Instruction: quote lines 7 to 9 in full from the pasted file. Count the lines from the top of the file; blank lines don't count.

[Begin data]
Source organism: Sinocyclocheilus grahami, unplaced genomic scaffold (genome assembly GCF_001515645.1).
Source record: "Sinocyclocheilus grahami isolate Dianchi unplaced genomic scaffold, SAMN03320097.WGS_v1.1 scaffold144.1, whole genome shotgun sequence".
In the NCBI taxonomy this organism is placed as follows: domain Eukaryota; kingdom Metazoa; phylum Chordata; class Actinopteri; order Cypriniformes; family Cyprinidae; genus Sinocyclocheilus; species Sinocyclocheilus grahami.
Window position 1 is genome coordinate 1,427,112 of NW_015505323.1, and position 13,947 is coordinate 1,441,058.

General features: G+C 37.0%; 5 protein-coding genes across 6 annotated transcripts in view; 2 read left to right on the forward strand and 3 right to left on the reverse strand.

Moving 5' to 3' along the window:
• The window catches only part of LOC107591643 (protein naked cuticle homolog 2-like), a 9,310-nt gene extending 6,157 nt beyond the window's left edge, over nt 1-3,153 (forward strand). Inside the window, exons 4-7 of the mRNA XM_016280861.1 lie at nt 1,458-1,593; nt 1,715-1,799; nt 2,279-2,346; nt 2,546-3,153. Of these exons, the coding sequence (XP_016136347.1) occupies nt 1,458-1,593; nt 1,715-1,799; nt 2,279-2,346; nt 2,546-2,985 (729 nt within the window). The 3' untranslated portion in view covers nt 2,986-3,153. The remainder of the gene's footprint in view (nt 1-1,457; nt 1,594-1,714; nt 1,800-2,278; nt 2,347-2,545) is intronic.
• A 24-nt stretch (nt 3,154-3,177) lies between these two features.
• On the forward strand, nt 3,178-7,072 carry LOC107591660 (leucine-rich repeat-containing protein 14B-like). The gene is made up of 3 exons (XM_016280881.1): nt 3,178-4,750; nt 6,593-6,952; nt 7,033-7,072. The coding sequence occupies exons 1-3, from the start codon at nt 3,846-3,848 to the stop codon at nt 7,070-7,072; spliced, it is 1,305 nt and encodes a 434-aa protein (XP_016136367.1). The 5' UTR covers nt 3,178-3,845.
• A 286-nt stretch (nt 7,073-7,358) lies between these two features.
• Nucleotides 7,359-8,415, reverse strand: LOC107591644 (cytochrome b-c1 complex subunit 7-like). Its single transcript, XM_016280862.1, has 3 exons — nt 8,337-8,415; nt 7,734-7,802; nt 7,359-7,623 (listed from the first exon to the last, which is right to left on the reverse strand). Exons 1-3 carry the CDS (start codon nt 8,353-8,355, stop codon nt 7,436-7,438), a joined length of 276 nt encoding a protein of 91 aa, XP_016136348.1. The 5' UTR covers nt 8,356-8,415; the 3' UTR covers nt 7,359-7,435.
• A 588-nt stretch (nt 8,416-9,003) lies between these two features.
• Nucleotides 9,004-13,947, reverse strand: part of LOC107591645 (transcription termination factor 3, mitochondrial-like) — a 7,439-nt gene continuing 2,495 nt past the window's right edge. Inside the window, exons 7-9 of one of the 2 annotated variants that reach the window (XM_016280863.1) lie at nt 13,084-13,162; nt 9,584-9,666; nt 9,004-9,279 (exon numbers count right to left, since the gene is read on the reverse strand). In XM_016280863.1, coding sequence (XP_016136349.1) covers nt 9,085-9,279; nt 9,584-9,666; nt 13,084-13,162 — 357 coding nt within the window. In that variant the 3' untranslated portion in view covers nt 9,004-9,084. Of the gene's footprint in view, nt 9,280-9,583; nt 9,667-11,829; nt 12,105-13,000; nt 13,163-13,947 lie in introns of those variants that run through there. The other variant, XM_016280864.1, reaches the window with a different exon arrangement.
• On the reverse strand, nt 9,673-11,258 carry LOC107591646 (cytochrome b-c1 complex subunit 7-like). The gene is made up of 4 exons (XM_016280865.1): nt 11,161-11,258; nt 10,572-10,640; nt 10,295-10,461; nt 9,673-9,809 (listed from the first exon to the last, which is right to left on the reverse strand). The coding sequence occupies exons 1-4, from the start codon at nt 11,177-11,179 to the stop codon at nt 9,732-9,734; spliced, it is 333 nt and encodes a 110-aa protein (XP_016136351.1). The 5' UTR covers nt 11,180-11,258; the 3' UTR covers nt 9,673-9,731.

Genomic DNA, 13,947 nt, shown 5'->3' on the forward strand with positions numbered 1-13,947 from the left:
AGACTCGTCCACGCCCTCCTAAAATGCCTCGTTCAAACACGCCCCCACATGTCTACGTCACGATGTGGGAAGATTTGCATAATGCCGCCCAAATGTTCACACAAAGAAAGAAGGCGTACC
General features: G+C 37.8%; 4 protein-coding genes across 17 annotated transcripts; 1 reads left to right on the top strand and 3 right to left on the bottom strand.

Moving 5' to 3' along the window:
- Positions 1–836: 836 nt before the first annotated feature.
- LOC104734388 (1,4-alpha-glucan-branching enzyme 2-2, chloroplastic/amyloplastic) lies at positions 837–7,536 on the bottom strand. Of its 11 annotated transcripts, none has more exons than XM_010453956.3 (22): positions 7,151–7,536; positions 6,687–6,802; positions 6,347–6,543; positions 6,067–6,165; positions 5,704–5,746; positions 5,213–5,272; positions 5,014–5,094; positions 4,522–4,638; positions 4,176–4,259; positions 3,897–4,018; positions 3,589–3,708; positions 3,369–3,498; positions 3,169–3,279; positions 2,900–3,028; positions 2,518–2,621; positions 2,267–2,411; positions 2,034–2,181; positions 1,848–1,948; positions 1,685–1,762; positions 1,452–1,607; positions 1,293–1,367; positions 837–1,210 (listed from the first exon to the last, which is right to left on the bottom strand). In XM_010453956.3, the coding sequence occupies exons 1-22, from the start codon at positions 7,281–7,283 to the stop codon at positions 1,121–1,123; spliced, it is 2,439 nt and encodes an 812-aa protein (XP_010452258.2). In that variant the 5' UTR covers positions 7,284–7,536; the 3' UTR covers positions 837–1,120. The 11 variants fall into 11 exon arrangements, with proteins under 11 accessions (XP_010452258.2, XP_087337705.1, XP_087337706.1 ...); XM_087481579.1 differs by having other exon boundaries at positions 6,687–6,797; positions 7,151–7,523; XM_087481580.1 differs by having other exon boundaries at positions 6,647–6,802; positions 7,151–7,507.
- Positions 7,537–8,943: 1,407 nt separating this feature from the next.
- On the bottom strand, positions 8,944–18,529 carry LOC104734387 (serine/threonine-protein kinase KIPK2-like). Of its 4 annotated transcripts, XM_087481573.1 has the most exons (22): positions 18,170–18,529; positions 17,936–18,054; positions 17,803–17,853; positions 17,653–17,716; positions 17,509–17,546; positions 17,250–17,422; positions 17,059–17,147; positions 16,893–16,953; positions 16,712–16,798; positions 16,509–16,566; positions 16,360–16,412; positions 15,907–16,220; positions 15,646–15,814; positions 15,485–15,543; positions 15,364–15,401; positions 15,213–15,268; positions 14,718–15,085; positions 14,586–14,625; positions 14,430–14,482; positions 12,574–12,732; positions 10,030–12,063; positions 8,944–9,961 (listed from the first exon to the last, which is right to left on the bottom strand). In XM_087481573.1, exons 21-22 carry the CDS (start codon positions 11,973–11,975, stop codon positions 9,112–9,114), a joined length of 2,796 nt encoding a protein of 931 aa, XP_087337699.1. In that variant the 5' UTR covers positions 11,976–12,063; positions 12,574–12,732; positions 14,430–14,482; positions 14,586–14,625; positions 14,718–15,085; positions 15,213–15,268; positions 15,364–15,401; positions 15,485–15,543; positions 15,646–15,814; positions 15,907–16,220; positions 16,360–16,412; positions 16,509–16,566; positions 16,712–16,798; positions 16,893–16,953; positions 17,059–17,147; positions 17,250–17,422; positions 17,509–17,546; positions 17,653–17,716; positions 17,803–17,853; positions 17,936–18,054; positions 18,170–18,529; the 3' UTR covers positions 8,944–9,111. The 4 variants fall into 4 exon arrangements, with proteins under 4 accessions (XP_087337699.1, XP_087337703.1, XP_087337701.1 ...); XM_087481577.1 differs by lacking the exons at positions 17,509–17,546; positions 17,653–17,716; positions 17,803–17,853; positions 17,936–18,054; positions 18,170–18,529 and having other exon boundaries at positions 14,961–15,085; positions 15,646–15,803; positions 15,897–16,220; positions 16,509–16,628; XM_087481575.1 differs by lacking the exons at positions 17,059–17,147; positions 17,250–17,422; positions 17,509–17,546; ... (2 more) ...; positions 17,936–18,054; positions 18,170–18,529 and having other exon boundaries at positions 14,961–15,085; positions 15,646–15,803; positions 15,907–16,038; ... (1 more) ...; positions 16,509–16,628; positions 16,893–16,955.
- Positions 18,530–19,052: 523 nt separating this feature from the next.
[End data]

• The window catches only part of LOC107591643 (protein naked cuticle homolog 2-like), a 9,310-nt gene extending 6,157 nt beyond the window's left edge, over nt 1-3,153 (forward strand). Inside the window, exons 4-7 of the mRNA XM_016280861.1 lie at nt 1,458-1,593; nt 1,715-1,799; nt 2,279-2,346; nt 2,546-3,153. Of these exons, the coding sequence (XP_016136347.1) occupies nt 1,458-1,593; nt 1,715-1,799; nt 2,279-2,346; nt 2,546-2,985 (729 nt within the window). The 3' untranslated portion in view covers nt 2,986-3,153. The remainder of the gene's footprint in view (nt 1-1,457; nt 1,594-1,714; nt 1,800-2,278; nt 2,347-2,545) is intronic.
• A 24-nt stretch (nt 3,154-3,177) lies between these two features.
• On the forward strand, nt 3,178-7,072 carry LOC107591660 (leucine-rich repeat-containing protein 14B-like). The gene is made up of 3 exons (XM_016280881.1): nt 3,178-4,750; nt 6,593-6,952; nt 7,033-7,072. The coding sequence occupies exons 1-3, from the start codon at nt 3,846-3,848 to the stop codon at nt 7,070-7,072; spliced, it is 1,305 nt and encodes a 434-aa protein (XP_016136367.1). The 5' UTR covers nt 3,178-3,845.